Key Takeaways

  • Sports cars and muscle cars are very different.
  • Muscle cars have V8 engines while sports cars have any size.
  • Sports cars focus on advanced handling.
  • Muscle cars focus on straight line acceleration
  • Body types between muscle cars and sports cars differ greatly.  

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“That’s a muscle car!”, “No, that's a sports car!” Well, what is the difference between a muscle vs sports car?

Sports cars can come from any country and when built, are built to focus on handling and speed. Whereas muscle cars are usually built in America and focus on power. Muscle cars usually have a V-8 engine or more whereas sports cars can sport any type of engine.

I’m a mechanic with five years experience diagnosing and repairing vehicles. I went to an accredited university and received my Associate’s degree in automotive repair. I have been trained with the latest tools and technology and receive up to date training on different repair methods.

Table of Contents

Sports Car

A sports car is a type of car that’s focus is on performance, handling, agility, speed, and style.

These cars are typically compact and lightweight with engines that are very powerful and have suspension systems that allow for quick cornering and advanced steering techniques.

Sports cars typically have an aerodynamic body that give it a sporty look with lines that are sleek and aesthetic.

Sports cars also have a very aggressive look that makes them look fast. Sports cars typically have lots of power underneath the hood despite which size engine’s they have.

Whether it’s an inline 4, or a V8, the engine of a sports car is designed to achieve high speeds and quick acceleration.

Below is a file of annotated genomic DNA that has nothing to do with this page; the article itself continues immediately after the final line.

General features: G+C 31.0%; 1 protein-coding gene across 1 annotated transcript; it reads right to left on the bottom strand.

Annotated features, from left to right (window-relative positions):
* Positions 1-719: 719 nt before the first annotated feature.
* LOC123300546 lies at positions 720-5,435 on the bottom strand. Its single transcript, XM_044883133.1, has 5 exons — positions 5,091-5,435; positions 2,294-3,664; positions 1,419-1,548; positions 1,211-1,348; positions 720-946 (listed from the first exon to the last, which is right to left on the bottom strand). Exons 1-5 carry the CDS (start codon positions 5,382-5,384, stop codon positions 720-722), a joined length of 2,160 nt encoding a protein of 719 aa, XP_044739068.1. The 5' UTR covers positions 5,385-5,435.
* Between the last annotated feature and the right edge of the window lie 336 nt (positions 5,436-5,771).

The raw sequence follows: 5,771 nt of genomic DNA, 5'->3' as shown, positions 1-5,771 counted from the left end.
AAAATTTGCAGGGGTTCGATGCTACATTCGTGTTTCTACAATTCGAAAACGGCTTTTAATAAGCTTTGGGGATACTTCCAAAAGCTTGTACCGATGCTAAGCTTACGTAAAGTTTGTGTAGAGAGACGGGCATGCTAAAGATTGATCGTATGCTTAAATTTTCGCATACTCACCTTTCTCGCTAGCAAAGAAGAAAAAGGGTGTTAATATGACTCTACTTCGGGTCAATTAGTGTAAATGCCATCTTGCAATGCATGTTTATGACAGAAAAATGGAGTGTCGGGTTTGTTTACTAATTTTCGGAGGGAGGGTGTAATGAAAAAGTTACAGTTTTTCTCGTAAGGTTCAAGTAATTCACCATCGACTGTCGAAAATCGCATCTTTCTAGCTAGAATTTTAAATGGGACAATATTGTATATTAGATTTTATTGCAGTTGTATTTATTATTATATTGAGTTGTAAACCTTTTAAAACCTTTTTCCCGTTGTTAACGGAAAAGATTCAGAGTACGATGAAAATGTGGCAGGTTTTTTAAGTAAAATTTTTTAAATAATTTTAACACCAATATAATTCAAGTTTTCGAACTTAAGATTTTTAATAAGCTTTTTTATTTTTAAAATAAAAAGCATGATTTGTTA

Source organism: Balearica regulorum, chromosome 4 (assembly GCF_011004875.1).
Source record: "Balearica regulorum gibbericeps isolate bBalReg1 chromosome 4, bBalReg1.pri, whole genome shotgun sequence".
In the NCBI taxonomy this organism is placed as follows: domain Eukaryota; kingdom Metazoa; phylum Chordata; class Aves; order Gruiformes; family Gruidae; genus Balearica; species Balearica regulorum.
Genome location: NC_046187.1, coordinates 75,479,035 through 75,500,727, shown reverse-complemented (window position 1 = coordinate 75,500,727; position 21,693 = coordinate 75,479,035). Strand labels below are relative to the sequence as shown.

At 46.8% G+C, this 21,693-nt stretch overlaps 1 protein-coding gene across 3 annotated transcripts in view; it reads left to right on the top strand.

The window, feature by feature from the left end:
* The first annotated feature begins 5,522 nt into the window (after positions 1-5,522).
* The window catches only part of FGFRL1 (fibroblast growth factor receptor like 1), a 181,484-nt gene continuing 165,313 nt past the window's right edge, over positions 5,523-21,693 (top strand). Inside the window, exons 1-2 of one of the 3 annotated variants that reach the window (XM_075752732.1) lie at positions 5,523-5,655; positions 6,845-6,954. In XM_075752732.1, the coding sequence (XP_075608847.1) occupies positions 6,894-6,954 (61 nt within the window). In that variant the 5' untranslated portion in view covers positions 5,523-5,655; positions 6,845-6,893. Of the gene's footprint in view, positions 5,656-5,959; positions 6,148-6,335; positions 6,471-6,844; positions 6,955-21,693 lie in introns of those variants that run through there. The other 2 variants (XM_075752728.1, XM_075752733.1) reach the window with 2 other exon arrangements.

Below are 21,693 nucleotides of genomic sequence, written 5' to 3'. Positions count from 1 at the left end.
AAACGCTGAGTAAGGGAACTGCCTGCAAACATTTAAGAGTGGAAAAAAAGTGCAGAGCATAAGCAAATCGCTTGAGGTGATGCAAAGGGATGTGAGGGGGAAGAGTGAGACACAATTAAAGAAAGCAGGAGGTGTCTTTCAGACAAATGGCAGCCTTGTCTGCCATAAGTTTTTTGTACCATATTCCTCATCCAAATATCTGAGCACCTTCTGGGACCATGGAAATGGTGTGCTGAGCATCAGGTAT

The suspension systems of sports cars are designed to have precise handling at high speeds.

These suspension systems use a combination of highcost springs, struts, and shocks to control the movement of the vehicle at high speeds.

Sports cars are also typically seen as status symbols as well as performance beasts. They mean something to own them.

When you have one, it means you can afford one, which means something. Sports cars can range up to the 6 figure range and therefore owning one means you have some money in the bank.

Muscle Cars

A muscle car is typically an American made vehicle with a V8 engine and sports a bold, aggressive design along with powerful performance.

The term muscle car originated in the 1960’s that emphasized cars that were built for straight line acceleration and raw power.

Muscle cars usually have very long hoods and a wide body stance that gives them a very commanding presence on the road.

Almost every muscle car has a V8 engine for its motor.

These V8 engines typically have high displacement which means they can create lots of horsepower and torque.